Thursday, September 29, 2011

Dissecting A Flower

The unsuspecting specimen lays on the table.

Dancer smiles as she is about to chop it apart.

Spark studying the stem.  Check out that mad scientist 'do he has going on there.

This is the whole flower.  You can see the petals, the stigma, anther and filament.  The stigma is at the top of the pistil--the female portion of a flower.  The filament and the anther make up the stamen--the male part of the flower.  This flower is brightly colored to attract insects to the nectar.  Other flowers attract different pollinators.  Some flower, that need flies for pollination, are a shiny green or brown and smell like rotting flesh or fish.

This is a cross section of the bottom of the pistil, the female part of the flower.  The lower section is the ovary, the circular objects are the ovules.  The ovules are where the seeds actually develop (the ovules become the seeds).

This is a hollyhock bud, it was later dissected to see the pistil and stamen as they develop.  It is easy to see the sepals in this picture.  They are the green "leaflets" at the bottom of the flower.  The serve to protect the bud and to help support the flower.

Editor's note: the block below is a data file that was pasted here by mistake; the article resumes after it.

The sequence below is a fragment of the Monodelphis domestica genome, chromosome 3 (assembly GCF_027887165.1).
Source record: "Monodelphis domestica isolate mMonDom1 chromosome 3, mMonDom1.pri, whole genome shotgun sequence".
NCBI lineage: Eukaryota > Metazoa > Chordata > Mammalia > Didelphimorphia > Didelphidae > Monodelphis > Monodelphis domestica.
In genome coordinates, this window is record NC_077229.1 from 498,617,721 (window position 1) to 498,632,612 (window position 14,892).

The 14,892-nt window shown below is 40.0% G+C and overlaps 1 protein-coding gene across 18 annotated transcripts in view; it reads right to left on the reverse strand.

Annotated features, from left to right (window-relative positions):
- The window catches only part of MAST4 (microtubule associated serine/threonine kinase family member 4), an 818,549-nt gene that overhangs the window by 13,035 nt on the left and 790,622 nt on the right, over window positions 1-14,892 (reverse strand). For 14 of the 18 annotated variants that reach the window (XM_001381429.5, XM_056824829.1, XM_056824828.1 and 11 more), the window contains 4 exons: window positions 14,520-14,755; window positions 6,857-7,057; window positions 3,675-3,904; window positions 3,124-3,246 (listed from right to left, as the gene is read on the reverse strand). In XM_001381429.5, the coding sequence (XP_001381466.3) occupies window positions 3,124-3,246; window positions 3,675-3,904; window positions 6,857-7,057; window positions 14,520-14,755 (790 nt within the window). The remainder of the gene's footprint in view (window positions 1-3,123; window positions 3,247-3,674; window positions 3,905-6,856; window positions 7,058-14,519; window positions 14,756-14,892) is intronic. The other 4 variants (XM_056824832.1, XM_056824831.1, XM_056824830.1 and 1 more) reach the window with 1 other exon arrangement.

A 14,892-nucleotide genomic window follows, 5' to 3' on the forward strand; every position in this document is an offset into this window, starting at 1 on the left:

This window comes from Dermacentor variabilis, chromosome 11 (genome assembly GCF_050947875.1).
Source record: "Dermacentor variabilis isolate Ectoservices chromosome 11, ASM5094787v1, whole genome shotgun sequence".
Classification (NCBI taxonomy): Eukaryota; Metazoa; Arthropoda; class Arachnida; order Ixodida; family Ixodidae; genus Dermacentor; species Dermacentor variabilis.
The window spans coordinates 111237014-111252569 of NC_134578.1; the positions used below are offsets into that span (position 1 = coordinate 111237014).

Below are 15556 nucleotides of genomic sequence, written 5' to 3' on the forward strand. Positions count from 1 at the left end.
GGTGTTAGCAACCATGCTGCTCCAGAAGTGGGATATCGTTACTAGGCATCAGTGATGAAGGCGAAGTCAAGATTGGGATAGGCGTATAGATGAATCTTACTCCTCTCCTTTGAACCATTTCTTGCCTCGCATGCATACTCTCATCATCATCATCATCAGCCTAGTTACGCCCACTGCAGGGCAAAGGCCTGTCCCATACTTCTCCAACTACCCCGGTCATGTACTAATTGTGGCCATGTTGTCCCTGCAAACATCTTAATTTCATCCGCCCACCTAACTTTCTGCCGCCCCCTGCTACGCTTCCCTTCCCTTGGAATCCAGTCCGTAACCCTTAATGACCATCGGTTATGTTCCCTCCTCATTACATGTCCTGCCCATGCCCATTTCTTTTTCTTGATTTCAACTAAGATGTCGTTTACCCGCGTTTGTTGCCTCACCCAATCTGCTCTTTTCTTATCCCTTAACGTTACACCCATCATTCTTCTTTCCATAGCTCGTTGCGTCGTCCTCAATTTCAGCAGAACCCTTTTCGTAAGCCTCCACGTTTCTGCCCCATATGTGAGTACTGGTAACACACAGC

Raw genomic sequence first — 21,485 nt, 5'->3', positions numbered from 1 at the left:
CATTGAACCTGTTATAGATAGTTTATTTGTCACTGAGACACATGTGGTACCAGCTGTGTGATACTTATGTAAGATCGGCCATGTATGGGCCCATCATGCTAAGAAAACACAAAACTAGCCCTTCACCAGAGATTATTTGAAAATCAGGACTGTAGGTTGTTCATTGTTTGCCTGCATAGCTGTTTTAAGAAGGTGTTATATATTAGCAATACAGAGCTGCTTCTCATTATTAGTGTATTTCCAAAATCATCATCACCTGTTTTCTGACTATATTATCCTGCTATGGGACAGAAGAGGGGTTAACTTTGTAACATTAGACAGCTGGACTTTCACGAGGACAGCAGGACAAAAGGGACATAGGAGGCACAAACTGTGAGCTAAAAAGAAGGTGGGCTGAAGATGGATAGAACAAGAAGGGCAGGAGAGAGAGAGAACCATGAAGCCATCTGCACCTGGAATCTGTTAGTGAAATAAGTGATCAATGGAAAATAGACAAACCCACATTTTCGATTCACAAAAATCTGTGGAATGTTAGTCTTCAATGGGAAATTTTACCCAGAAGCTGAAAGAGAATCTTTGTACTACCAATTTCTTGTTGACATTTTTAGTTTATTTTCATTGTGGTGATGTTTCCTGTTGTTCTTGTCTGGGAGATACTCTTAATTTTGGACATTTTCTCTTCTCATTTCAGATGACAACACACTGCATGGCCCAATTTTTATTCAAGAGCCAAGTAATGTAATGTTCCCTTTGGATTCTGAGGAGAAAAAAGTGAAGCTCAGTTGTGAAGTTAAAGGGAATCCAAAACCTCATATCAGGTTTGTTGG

This is a picture of geranium seeds.  I especially like geranium seeds because they make spirals as they break free of the plant.  They peel off of the green pieces you can see.  The green parts were the ovary at the base of the pistil, and the flower. The seeds float through the air like dandelion seeds.

This is a flower from a hosta.  We looked at lot of different flowers because there is a huge variety in the make up of flowers.  Some have one or only a few stamen, others have thousands.  None of the flowers were very fragrant.  Maybe that is because we had frost weeks ago and most of the insects are dead.  They were are very colorful and fun to work with. 

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